The single easiest way to teach the observational and tactile skills required for appropriate fossil preparation is, when possible, through the use of a teaching or discussion microscope. With this tool, the experienced preparator can perform tasks while describing the reasoning and thought process as the ‘rookie’ is observing with full three-dimensional vision. Then, places can be reversed and the rookie can work with direct feedback from the experienced ‘teacher’. Appropriate tool choice, evaluation of specimen matrix properties, angle of attack, amount of pressure applied, size of matrix nibble to be removed are a few of the challenging ideas needing teaching to new people in the lab. Delivery of appropriate quantity and type of adhesives or consolidants is another critical concept required for students to get off on the right foot. This workshop is also designed to help reinforce a teaching method for introducing microscopy skills required in modern fossil preparation.
This workshop is meant as a starting point for people in a position of training or oversight in a preparation setting and is not intended as a how-to-prepare-fossils experience. All skills discussed in the workshop, observational or mechanical, apply universally to fossil preparation whether working on gigantic sauropods or micro specimens. Every participant will have their own specimen to keep as record of concepts taught. Participants will be led through a series of skills, observational as well as tactile, that can be easily reapplied at their home institutions in a teaching context. Mechanical matrix removal via airscribe and pin vice/needle as well as introductory adhesive delivery techniques with tools like micro-oilers and tweezers will be the focus of the tactile skills examples. The importance, relevance and ease of documentation during the preparation process will also be addressed.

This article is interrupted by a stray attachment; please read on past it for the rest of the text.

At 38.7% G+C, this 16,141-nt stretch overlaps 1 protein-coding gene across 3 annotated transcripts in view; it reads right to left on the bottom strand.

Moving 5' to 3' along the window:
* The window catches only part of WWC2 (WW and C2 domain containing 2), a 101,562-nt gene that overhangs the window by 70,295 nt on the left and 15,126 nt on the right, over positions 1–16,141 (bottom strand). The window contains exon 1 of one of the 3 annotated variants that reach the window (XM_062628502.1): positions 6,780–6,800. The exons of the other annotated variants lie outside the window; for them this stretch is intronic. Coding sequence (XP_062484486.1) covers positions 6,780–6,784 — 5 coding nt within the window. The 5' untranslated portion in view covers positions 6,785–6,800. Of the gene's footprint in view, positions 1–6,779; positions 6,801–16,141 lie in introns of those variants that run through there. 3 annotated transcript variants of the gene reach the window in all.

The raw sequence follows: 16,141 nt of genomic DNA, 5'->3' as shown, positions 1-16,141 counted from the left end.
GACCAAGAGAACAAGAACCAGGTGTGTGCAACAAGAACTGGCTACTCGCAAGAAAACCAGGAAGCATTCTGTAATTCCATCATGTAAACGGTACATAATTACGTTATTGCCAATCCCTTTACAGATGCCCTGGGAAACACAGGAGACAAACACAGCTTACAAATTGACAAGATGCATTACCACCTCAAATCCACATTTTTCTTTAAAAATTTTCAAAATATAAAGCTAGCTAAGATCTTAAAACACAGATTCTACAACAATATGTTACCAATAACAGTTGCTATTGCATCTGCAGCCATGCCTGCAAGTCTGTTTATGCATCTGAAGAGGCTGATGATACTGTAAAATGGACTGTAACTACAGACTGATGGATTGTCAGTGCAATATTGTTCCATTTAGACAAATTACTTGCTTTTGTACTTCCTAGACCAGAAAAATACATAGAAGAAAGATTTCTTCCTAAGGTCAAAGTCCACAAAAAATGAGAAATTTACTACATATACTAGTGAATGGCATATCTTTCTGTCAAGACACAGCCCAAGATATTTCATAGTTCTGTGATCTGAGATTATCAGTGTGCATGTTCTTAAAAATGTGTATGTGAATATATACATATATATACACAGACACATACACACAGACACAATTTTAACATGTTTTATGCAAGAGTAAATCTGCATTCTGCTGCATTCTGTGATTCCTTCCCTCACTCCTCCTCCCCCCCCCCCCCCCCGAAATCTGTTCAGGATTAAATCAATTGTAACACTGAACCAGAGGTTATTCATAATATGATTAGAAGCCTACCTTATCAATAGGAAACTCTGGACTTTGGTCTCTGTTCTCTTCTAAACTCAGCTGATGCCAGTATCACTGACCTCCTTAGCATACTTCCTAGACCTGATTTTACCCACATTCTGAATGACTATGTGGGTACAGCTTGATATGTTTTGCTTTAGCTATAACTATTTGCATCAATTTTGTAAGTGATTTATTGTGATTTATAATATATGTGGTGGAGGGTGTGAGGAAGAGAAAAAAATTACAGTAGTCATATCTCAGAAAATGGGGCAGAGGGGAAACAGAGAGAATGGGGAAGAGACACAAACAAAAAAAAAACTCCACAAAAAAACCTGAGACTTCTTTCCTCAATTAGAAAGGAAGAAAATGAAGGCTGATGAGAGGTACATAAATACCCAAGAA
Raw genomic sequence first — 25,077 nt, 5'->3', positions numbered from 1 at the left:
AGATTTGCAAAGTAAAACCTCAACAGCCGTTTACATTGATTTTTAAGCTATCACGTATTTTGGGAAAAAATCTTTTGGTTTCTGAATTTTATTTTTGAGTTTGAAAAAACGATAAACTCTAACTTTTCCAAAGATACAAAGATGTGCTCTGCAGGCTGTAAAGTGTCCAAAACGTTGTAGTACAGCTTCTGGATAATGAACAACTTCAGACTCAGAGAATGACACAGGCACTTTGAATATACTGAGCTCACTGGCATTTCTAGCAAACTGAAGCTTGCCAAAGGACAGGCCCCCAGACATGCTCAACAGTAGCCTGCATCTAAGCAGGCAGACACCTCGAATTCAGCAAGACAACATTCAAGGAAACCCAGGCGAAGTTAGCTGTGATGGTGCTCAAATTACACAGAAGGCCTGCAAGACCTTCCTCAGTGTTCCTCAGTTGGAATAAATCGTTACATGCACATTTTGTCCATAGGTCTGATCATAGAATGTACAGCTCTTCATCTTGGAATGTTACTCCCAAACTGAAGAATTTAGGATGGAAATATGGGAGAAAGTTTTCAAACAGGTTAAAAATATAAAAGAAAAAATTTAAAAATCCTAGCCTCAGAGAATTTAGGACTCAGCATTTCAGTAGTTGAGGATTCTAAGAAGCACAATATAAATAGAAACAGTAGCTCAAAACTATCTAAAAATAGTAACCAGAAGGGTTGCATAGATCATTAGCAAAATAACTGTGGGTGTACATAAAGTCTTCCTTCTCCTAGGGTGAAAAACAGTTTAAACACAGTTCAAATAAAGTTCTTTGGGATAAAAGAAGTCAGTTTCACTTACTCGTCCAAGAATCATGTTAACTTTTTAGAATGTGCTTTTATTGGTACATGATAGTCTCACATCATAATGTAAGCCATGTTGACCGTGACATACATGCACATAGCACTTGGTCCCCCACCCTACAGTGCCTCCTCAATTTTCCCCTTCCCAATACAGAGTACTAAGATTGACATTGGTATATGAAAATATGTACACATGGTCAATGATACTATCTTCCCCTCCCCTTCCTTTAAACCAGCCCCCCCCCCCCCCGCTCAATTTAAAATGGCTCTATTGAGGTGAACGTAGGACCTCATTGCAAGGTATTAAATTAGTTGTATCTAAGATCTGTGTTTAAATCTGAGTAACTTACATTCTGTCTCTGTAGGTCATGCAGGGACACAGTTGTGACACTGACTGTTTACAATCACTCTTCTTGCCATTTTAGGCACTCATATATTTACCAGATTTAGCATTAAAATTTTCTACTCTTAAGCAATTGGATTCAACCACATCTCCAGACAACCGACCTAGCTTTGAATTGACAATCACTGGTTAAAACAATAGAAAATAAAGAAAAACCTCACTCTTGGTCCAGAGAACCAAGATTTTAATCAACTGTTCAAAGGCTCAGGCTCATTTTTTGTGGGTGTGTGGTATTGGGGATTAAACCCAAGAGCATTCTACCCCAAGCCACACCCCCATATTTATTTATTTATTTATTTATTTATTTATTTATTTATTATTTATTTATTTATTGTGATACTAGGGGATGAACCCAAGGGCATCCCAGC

Class size is limited to 12 participants per session.
Specify Collections Database Training $20 USD
The Specify biological collections management system supports all of the
core data entry, edit, and report functions expected of a modern,
research database platform. In addition it tracks museum curatorial